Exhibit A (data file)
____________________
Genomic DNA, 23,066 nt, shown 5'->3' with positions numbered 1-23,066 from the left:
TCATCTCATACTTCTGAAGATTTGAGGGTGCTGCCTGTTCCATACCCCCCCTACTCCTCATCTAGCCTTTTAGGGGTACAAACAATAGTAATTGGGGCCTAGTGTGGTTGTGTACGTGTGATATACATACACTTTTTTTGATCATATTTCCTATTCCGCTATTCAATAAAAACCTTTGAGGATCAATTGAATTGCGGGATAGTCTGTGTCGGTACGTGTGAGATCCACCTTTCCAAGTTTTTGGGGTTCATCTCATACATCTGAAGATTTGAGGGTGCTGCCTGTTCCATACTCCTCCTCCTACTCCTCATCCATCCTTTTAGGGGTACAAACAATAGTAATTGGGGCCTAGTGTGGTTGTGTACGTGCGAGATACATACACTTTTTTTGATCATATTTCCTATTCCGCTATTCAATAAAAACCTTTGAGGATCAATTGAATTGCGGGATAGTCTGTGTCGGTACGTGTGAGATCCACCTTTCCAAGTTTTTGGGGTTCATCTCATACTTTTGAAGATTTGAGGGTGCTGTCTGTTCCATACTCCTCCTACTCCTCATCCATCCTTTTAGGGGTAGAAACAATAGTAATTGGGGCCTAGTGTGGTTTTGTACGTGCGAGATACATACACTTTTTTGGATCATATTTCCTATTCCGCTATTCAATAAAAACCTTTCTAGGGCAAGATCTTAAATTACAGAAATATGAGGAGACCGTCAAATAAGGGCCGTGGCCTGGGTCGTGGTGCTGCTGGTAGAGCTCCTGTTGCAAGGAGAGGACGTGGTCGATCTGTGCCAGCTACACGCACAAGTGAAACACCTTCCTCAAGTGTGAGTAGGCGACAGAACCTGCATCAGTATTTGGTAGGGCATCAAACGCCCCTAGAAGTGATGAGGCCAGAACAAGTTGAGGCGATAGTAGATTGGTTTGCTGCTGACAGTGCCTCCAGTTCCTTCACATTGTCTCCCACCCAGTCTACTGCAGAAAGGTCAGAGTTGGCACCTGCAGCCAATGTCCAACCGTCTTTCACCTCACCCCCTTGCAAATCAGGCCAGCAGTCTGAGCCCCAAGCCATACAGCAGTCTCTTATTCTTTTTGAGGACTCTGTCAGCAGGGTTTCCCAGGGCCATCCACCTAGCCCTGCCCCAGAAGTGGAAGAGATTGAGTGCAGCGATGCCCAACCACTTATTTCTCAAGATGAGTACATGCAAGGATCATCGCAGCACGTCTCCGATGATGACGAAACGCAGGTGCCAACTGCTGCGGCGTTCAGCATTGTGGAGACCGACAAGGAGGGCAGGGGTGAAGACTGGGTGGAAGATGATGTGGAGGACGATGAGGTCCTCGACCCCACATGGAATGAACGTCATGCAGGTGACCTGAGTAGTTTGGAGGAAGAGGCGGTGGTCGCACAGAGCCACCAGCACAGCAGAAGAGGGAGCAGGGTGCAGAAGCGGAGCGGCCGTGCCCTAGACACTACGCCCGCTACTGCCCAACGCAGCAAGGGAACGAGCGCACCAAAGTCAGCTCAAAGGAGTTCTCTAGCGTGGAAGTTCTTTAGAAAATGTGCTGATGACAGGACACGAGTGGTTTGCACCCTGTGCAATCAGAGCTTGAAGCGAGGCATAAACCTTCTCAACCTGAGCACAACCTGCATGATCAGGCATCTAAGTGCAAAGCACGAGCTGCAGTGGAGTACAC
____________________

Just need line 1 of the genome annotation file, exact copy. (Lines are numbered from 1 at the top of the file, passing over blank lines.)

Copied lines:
Genomic DNA, 23,066 nt, shown 5'->3' with positions numbered 1-23,066 from the left: